Feb. 19 – So it’s been a bit since I’ve been able to put together a blog post for this trip. To be honest, it’s not for a lack of excitement or anything like that. There’s been plenty: Luge races were exciting, Alex Gough and Canada won medals in women’s luge and the Team Relay, Dom Parsons won the first bronze medal for Great Britain in 70 years in men’s skeleton, and lots of Germans won a bunch of stuff.
I’ll talk about all of that some other time, but for now we’re going to talk about buses.
When you’re media at the Olympics, there’s apparently a substantial amount of time you spend riding around on buses. I’m staying in the coastal cluster, about 35 minutes or so from the mountain cluster. Thankfully there’s a shuttle right to the Main Press Center (MPC) from outside of my apartment, and it’s not a bad ride up. The views are beautiful, and you get a really great view of the mountains you’re climbing on the way up.
Once you get to the MPC you then have to hop on another shuttle to get to your venue. Now, on my first day here I tried to get on a shuttle, was told some wrong information (then more wrong information) and ended up on what I call the bus to nowhere. What I wanted was the TM3 shuttle. What I was told I needed was the TC3 bus, which for starters doesn’t go in a loop. It just stops at a parking lot for a half hour and then you go back the way you came.
So that was an ordeal. But over course of the last week and a half I’ve finally gotten the hang of most of the bus system, just in time for the Olympics to be over soon. There’s quite the “hub-and-spoke” system to get you basically everywhere you need to go in a semi-timely manner. Sometimes the buses have been late, one time they didn’t show up to the sliding track, but given the sheer size of the Games I’m still rather impressed with the ability to get people around.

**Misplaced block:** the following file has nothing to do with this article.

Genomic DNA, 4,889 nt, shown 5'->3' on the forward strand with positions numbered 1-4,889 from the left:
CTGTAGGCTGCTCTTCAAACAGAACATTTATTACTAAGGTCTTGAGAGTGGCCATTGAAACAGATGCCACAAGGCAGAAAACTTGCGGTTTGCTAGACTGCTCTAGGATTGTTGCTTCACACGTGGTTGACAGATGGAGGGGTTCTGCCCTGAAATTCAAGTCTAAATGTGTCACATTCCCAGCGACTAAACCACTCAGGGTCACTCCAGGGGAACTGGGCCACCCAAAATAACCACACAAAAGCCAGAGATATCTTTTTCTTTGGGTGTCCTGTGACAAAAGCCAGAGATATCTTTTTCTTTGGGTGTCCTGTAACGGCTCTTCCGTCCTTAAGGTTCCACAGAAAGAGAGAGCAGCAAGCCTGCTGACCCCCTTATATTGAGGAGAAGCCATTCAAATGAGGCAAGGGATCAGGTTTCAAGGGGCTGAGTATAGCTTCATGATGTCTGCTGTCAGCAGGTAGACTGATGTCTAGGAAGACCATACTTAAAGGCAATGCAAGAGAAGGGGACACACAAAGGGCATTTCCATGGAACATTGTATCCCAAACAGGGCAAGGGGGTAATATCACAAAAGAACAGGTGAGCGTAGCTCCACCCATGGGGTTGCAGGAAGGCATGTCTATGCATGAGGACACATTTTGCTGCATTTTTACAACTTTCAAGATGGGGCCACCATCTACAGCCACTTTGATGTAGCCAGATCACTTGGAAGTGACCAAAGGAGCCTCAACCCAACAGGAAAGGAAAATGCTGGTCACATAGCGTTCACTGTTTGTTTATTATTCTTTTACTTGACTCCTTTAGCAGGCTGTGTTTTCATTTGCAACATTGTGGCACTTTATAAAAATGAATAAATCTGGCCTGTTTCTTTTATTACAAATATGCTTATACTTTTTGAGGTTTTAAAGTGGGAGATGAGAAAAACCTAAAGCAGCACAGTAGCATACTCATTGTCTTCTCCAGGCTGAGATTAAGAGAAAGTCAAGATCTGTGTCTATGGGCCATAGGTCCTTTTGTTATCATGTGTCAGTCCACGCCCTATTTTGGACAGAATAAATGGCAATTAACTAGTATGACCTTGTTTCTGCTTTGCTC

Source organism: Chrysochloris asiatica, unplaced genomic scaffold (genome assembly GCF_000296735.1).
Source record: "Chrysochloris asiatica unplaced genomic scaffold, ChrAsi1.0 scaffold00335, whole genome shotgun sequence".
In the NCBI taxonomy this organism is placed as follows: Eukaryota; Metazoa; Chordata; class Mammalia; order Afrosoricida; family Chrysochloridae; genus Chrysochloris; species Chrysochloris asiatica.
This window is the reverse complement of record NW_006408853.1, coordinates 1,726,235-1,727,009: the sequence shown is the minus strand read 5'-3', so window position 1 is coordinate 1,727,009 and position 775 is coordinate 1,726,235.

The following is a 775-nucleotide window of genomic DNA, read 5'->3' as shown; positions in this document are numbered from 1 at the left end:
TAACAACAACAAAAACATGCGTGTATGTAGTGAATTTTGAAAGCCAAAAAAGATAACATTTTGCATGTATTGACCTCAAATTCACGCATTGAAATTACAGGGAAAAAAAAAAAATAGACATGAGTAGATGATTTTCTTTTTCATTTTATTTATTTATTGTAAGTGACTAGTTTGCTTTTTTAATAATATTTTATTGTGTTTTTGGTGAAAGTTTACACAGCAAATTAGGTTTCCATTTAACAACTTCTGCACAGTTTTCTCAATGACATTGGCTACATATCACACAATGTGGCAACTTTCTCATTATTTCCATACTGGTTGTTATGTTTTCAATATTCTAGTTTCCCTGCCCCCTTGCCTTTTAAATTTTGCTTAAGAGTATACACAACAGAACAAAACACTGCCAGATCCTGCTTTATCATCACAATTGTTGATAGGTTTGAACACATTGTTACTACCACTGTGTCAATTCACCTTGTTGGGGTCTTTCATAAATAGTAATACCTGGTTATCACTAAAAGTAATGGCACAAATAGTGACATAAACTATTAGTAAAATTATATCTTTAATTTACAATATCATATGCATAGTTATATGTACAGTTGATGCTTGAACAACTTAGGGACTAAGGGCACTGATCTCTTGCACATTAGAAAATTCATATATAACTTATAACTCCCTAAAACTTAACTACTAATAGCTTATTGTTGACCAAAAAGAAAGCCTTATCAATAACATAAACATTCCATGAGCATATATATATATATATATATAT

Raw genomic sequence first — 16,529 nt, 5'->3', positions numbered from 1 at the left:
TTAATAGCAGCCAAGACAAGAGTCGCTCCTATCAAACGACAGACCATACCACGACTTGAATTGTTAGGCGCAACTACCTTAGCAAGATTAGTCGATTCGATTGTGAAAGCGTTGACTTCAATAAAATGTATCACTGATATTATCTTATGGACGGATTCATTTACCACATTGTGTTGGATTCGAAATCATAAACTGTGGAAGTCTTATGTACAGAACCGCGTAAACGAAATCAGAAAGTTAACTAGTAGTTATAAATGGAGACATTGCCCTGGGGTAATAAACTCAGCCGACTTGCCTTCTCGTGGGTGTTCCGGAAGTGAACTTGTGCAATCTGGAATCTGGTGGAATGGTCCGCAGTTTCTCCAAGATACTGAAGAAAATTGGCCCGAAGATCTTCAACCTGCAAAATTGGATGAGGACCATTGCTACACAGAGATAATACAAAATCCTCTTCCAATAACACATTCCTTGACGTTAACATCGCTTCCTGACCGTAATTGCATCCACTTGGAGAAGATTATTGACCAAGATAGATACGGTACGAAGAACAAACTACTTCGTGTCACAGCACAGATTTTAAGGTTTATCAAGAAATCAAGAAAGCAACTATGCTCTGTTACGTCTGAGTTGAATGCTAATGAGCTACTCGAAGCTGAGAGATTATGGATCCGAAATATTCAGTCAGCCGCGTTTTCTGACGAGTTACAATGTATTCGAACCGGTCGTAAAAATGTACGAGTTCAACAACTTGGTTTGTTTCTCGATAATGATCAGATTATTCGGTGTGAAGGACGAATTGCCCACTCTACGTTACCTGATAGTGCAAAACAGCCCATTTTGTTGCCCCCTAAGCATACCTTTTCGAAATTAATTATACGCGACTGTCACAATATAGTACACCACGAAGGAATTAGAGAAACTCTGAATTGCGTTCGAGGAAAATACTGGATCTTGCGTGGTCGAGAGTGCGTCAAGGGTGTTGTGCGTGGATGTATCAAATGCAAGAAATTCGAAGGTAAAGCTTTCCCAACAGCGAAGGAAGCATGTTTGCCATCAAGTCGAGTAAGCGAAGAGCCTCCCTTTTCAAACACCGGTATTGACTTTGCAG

Probably my favorite part of the bus system here is the decor. When you’re in the United States, Canada, or wherever, you think about buses as just being big and kind of boring. Not here. Nearly every bus is decked out with curtains, various neon lights, and some delightfully tacky seats. Some even have some really well-done cabinetry. I get that most of these buses are private that are being leased by the Olympics to be shuttles, but it’s fascinating to me that it’s sort of the way buses just are.
So, for one more week I’ll ride back to my apartment at night under the gentle glow of obnoxious neon lights with a bright red and gold curtain brushing up against my face. It might not be the classiest way to travel, but the folks who own these buses sure try to make it feel fancy.